Anyone who tried to navigate the Main/Winchester/Marlboro Street roundabout in Keene at certain times this past week could tell you that Keene State College is back in session.

And so it is for elementary and secondary school students this week. Schools start today in Fall Mountain and Hinsdale; Wednesday in Keene and the Unit 29 towns, ConVal, Jaffrey-Rindge, Monadnock and Stoddard.

The de facto end of summer always seems to sneak up on us. The warm, humid weather is typically still in full bloom at the end of August. Heck, Labor Day cookouts haven’t even happened yet. But the bus schedules for several districts ran in The Weekend Sentinel days ago, so it must be true.

Back to school means a big change for many people. It means children’s weekdays are spoken for, which is a change for them, but also for parents, who must adapt to a new routine. Teachers have been getting ready for weeks, but that’s not the same as facing down a classroom full of eager — and some less-than-eager — learners. It means changing routines for stores and restaurants, as some young employees become unavailable and families reevaluate their meal and shopping schedules.

It may be especially jarring, though, for local drivers, who will suddenly find themselves following school buses that stop frequently and coming upon crosswalks filled with children and/or crossing guards.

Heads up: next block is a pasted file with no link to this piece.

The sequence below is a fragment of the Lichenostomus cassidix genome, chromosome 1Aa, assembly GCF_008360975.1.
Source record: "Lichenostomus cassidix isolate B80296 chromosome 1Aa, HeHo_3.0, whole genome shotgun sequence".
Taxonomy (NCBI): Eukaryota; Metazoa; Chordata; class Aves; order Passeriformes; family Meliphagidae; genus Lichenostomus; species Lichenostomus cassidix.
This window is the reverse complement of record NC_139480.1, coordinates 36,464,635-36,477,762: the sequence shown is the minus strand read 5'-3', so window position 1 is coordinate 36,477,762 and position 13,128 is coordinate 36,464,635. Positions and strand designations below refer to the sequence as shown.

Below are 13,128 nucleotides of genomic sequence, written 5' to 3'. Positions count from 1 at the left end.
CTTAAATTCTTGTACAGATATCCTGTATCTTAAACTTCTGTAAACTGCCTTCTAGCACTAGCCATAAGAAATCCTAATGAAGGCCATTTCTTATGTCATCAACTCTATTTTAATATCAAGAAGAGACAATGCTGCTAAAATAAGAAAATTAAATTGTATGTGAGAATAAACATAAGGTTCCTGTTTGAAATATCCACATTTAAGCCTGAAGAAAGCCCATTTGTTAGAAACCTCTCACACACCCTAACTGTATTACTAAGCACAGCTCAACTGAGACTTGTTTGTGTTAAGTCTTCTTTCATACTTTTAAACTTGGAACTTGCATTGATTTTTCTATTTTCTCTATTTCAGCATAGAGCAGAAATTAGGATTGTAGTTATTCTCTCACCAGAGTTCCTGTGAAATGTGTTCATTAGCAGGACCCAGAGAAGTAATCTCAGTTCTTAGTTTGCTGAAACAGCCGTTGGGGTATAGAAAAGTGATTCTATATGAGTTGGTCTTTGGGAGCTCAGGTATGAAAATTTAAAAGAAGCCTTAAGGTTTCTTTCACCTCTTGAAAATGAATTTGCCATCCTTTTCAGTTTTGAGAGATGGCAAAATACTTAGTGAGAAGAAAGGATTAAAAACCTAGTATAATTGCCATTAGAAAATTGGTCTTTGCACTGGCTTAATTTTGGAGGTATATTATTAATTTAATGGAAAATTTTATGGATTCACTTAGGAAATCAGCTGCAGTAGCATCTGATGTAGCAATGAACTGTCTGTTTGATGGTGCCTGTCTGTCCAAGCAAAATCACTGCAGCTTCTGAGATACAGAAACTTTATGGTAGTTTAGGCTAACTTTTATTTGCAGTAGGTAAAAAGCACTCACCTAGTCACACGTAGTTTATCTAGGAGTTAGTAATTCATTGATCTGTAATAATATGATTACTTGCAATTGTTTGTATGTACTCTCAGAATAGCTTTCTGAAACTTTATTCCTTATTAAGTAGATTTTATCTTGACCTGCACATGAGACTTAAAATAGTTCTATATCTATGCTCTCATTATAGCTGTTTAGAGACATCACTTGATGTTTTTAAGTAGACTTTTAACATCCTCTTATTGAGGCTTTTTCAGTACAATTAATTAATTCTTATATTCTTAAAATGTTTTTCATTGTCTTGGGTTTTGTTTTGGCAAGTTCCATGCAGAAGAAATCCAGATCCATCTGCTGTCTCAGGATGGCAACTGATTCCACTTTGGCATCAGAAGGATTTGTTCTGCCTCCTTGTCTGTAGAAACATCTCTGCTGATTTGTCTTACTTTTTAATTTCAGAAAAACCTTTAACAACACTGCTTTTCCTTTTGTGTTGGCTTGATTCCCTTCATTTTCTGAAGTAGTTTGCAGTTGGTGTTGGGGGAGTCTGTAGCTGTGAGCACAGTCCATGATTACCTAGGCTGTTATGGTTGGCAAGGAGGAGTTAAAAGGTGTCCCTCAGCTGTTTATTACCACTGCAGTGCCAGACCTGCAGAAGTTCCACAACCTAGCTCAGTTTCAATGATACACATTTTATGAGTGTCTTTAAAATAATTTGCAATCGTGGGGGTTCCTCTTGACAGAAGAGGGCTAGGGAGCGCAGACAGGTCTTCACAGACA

They’ll also find more children riding bicycles, on skateboards or scooters, and afoot in other places. In the mornings, some of these children may be hurrying to reach school or buses on time, or may have just woken up. After school, the danger is multiplied. The American Automobile Association says that, over the past decade, nearly one in four pedestrian fatalities involving children occurred between 3 and 7 p.m.

Drivers need to pay attention to these dangers, and heed both the directions of crossing guards and the laws regarding school-zone speed limits and not passing stopped school buses.

And, we can’t think of a better time or more compelling reason to remind motorists to keep their hands on the wheel and off their cellphones.

Of course, safety awareness cuts both ways. Not only should drivers be paying greater attention — all year, really, but more than ever in these crucial few weeks during which everyone is preoccupied and getting used to a new schedule — parents should be making sure their children know to stay visible, cross only at crosswalks, look both ways, lose the headphones and, if they might be out after sundown, wear reflective clothing or bring a flashlight.

Consider it the first lesson of this school year.